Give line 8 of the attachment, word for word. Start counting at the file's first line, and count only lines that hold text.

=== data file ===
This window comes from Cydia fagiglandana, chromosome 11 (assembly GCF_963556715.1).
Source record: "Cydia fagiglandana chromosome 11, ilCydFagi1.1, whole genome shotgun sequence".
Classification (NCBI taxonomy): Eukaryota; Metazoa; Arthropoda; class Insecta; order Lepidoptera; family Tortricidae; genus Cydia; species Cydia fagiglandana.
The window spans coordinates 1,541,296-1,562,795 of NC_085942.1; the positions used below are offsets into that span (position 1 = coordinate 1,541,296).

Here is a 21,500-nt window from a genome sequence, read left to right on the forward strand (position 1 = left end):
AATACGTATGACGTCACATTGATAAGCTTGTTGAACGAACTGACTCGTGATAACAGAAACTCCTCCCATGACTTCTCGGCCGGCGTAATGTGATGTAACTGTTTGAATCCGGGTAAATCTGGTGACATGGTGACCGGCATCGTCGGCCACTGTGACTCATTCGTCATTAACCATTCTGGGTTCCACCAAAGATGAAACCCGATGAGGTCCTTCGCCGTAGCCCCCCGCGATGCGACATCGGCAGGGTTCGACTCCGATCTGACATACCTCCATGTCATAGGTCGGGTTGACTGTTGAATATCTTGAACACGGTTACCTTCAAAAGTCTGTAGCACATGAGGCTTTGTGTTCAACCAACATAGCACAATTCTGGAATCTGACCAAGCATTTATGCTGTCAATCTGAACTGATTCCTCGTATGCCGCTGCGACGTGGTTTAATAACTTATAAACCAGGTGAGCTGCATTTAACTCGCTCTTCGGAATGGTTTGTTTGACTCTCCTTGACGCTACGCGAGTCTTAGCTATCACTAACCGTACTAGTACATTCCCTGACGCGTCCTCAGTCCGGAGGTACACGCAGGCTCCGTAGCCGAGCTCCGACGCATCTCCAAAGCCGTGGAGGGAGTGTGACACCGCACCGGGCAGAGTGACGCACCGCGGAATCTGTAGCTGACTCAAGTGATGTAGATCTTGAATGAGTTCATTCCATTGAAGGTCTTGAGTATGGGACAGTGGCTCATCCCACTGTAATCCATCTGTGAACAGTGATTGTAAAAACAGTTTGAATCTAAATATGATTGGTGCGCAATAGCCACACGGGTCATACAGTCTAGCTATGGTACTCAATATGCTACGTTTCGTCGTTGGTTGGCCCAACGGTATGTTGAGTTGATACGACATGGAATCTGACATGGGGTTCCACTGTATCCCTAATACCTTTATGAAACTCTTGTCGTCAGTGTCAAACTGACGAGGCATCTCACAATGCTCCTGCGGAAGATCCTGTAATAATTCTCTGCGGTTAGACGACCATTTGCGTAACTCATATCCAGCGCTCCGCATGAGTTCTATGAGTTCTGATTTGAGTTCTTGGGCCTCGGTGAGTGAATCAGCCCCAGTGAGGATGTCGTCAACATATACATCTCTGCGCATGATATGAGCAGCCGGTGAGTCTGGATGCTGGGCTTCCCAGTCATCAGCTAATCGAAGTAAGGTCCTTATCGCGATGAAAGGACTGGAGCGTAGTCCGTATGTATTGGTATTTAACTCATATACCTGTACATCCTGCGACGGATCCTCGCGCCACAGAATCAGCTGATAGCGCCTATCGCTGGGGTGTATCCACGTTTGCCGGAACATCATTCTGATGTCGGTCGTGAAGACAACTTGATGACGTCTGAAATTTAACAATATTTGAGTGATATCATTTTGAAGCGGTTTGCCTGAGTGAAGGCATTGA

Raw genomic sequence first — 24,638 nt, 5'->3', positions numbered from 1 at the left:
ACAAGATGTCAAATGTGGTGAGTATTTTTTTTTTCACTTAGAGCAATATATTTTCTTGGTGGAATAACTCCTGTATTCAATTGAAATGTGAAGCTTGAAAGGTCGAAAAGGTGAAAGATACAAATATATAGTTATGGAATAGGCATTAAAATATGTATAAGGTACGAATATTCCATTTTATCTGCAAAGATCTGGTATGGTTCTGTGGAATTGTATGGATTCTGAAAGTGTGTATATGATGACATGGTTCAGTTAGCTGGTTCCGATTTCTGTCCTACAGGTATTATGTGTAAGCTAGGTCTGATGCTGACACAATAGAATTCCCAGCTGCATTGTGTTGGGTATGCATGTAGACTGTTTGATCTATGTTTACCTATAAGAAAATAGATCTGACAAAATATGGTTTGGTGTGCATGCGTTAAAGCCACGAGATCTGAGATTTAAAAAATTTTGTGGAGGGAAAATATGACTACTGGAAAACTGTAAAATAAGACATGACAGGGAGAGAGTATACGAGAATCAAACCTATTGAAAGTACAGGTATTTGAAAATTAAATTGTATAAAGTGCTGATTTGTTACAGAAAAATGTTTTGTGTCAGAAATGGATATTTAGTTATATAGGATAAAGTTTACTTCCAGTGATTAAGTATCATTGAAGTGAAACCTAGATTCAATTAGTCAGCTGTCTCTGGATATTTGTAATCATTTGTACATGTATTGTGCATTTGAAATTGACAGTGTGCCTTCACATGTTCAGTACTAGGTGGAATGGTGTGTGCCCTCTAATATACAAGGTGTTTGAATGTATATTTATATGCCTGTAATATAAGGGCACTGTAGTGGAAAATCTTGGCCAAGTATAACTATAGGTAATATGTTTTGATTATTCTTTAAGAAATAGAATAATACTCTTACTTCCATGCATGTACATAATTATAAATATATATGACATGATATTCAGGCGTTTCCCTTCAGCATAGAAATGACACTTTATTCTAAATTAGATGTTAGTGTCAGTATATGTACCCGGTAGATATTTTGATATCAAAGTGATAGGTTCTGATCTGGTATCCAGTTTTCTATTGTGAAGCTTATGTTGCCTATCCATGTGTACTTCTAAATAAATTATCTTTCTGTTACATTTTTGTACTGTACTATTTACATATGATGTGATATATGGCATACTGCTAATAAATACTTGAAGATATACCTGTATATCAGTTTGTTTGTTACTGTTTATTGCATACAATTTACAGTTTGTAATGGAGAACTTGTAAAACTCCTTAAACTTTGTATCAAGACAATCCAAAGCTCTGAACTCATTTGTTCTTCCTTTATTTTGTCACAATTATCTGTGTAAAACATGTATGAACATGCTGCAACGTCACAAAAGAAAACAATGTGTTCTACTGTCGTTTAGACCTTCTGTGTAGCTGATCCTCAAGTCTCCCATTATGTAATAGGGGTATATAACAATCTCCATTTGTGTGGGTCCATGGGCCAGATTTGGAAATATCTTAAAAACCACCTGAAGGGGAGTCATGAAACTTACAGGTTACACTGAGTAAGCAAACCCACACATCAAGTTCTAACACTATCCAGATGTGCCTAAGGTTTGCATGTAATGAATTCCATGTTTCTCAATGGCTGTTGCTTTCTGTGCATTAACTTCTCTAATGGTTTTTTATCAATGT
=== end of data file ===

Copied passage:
ACAAGATGTCAAATGTGGTGAGTATTTTTTTTTTCACTTAGAGCAATATATTTTCTTGGTGGAATAACTCCTGTATTCAATTGAAATGTGAAGCTTGAAAGGTCGAAAAGGTGAAAGATACAAATATATAGTTATGGAATAGGCATTAAAATATGTATAAGGTACGAATATTCCATTTTATCTGCAAAGATCTGGTATGGTTCTGTGGAATTGTATGGATTCTGAAAGTGTGTATATGATGACATGGTTCAGTTAGCTGGTTCCGATTTCTGTCCTACAGGTATTATGTGTAAGCTAGGTCTGATGCTGACACAATAGAATTCCCAGCTGCATTGTGTTGGGTATGCATGTAGACTGTTTGATCTATGTTTACCTATAAGAAAATAGATCTGACAAAATATGGTTTGGTGTGCATGCGTTAAAGCCACGAGATCTGAGATTTAAAAAATTTTGTGGAGGGAAAATATGACTACTGGAAAACTGTAAAATAAGACATGACAGGGAGAGAGTATACGAGAATCAAACCTATTGAAAGTACAGGTATTTGAAAATTAAATTGTATAAAGTGCTGATTTGTTACAGAAAAATGTTTTGTGTCAGAAATGGATATTTAGTTATATAGGATAAAGTTTACTTCCAGTGATTAAGTATCATTGAAGTGAAACCTAGATTCAATTAGTCAGCTGTCTCTGGATATTTGTAATCATTTGTACATGTATTGTGCATTTGAAATTGACAGTGTGCCTTCACATGTTCAGTACTAGGTGGAATGGTGTGTGCCCTCTAATATACAAGGTGTTTGAATGTATATTTATATGCCTGTAATATAAGGGCACTGTAGTGGAAAATCTTGGCCAAGTATAACTATAGGTAATATGTTTTGATTATTCTTTAAGAAATAGAATAATACTCTTACTTCCATGCATGTACATAATTATAAATATATATGACATGATATTCAGGCGTTTCCCTTCAGCATAGAAATGACACTTTATTCTAAATTAGATGTTAGTGTCAGTATATGTACCCGGTAGATATTTTGATATCAAAGTGATAGGTTCTGATCTGGTATCCAGTTTTCTATTGTGAAGCTTATGTTGCCTATCCATGTGTACTTCTAAATAAATTATCTTTCTGTTACATTTTTGTACTGTACTATTTACATATGATGTGATATATGGCATACTGCTAATAAATACTTGAAGATATACCTGTATATCAGTTTGTTTGTTACTGTTTATTGCATACAATTTACAGTTTGTAATGGAGAACTTGTAAAACTCCTTAAACTTTGTATCAAGACAATCCAAAGCTCTGAACTCATTTGTTCTTCCTTTATTTTGTCACAATTATCTGTGTAAAACATGTATGAACATGCTGCAACGTCACAAAAGAAAACAATGTGTTCTACTGTCGTTTAGACCTTCTGTGTAGCTGATCCTCAAGTCTCCCATTATGTAATAGGGGTATATAACAATCTCCATTTGTGTGGGTCCATGGGCCAGATTTGGAAATATCTTAAAAACCACCTGAAGGGGAGTCATGAAACTTACAGGTTACACTGAGTAAGCAAACCCACACATCAAGTTCTAACACTATCCAGATGTGCCTAAGGTTTGCATGTAATGAATTCCATGTTTCTCAATGGCTGTTGCTTTCTGTGCATTAACTTCTCTAATGGTTTTTTATCAATGT